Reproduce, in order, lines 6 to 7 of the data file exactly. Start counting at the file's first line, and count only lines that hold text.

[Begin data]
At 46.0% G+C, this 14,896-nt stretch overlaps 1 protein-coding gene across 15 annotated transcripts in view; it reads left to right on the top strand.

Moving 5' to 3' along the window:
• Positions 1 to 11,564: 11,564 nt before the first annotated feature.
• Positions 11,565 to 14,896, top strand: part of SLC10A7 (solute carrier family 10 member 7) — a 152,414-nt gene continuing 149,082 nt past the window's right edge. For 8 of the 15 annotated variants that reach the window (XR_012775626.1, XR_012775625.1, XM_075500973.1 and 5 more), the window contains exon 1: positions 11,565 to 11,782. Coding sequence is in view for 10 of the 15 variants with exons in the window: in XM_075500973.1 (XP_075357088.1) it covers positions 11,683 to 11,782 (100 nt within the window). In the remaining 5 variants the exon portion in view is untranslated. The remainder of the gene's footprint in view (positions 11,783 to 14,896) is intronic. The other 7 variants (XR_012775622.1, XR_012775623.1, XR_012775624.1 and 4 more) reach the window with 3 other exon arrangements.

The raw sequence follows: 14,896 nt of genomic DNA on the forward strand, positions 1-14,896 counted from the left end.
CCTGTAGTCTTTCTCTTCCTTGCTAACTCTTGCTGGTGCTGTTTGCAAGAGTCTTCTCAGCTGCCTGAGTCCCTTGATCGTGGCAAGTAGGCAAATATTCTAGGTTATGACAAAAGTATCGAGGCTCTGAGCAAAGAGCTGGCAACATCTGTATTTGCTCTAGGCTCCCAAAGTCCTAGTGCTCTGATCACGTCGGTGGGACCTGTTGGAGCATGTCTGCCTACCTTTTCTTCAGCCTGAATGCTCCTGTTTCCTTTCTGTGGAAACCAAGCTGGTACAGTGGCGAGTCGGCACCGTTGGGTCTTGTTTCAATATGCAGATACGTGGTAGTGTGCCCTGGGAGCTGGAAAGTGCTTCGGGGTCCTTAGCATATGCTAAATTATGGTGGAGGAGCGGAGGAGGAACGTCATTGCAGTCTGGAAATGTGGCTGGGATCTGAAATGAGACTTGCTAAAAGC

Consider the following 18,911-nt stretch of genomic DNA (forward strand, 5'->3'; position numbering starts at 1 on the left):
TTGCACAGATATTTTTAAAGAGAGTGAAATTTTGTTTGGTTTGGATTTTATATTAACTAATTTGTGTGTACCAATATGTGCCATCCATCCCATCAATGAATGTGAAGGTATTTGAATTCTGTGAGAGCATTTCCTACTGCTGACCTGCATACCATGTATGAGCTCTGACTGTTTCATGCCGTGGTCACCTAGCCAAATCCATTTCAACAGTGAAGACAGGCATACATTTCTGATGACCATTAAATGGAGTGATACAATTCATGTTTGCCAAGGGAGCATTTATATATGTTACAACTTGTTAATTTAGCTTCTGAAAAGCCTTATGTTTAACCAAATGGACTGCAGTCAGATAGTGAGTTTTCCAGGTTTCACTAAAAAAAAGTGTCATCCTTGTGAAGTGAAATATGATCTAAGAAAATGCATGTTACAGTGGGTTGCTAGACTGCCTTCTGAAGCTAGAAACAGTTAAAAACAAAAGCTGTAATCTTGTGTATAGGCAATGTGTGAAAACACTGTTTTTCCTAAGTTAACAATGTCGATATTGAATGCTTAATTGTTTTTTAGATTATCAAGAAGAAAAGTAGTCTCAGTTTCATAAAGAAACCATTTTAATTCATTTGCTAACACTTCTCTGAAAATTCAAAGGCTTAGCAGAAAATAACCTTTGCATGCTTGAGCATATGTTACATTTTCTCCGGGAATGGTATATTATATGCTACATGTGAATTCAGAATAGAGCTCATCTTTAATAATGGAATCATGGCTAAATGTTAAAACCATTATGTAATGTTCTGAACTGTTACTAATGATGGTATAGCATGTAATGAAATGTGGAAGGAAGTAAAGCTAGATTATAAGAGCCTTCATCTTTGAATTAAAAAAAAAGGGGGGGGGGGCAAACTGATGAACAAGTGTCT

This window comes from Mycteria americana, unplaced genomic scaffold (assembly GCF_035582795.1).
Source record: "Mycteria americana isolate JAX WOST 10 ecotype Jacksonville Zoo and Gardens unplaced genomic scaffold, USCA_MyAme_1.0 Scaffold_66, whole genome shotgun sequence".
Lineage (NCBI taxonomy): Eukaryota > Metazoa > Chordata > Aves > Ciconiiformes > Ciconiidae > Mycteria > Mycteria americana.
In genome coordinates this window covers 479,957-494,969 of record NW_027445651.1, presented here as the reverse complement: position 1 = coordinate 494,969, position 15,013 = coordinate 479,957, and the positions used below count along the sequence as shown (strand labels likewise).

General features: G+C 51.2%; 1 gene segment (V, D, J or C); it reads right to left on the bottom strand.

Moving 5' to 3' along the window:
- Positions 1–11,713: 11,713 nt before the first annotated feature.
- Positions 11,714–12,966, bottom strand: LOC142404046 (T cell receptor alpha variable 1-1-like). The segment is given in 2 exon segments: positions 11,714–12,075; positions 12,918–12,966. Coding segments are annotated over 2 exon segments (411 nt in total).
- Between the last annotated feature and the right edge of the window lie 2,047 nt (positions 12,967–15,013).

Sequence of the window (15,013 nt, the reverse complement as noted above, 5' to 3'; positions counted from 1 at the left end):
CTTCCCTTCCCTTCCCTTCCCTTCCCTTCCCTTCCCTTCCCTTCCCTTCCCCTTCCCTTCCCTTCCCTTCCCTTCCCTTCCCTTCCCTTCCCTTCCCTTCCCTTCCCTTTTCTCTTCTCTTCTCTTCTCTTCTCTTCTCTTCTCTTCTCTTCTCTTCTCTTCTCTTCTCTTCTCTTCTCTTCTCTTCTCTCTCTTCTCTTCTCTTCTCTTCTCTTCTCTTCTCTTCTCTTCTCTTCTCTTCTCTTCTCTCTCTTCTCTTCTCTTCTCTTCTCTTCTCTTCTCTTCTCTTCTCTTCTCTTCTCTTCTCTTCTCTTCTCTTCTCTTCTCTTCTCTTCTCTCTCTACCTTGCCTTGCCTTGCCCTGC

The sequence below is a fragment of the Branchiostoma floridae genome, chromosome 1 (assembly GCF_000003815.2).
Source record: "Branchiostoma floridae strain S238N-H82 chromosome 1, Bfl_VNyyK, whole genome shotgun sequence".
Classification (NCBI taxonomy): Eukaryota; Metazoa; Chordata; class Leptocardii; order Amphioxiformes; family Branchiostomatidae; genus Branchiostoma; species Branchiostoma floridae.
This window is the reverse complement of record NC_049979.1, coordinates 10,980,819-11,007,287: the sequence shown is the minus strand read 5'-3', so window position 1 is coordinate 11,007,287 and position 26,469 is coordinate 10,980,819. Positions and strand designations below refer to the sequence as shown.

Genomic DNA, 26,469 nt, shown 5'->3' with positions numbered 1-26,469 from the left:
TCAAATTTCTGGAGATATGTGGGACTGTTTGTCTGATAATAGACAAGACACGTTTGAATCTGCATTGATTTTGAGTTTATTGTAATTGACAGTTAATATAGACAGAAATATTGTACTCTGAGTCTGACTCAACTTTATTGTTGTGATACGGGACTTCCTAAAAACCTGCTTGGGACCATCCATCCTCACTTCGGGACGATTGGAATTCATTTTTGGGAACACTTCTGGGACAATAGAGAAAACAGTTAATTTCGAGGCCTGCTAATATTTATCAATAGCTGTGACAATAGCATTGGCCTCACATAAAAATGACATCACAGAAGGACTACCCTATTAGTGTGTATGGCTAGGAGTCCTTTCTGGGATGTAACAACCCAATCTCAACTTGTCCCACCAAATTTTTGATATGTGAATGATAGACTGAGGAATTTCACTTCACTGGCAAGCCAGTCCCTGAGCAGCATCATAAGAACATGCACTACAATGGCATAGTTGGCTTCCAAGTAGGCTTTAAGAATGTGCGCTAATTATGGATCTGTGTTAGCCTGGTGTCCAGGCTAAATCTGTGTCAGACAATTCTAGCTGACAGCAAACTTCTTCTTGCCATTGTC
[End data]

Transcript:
CCTGTAGTCTTTCTCTTCCTTGCTAACTCTTGCTGGTGCTGTTTGCAAGAGTCTTCTCAGCTGCCTGAGTCCCTTGATCGTGGCAAGTAGGCAAATATTCTAGGTTATGACAAAAGTATCGAGGCTCTGAGCAAAGAGCTGGCAACATCTGTATTTGCTCTAGGCTCCCAAAGTCCTAGTGCTCTGATCACGTCGGTGGGACCTGTTGGAGCATGTCTGCCTACCTTTTCTTCAGCCTGAATGCTCCTGTTTCCTTTCTGTGGAAACCAAGCTGGTACAGTGGCGAGTCGGCACCGTTGGGTCTTGTTTCAATATGCAGATACGTGGTAGTGTGCCCTGGGAGCTGGAAAGTGCTTCGGGGTCCTTAGCATATGCTAAATTATGGTGGAGGAGCGGAGGAGGAACGTCATTGCAGTCTGGAAATGTGGCTGGGATCTGAAATGAGACTTGCTAAAAGC

Consider the following 18,911-nt stretch of genomic DNA (forward strand, 5'->3'; position numbering starts at 1 on the left):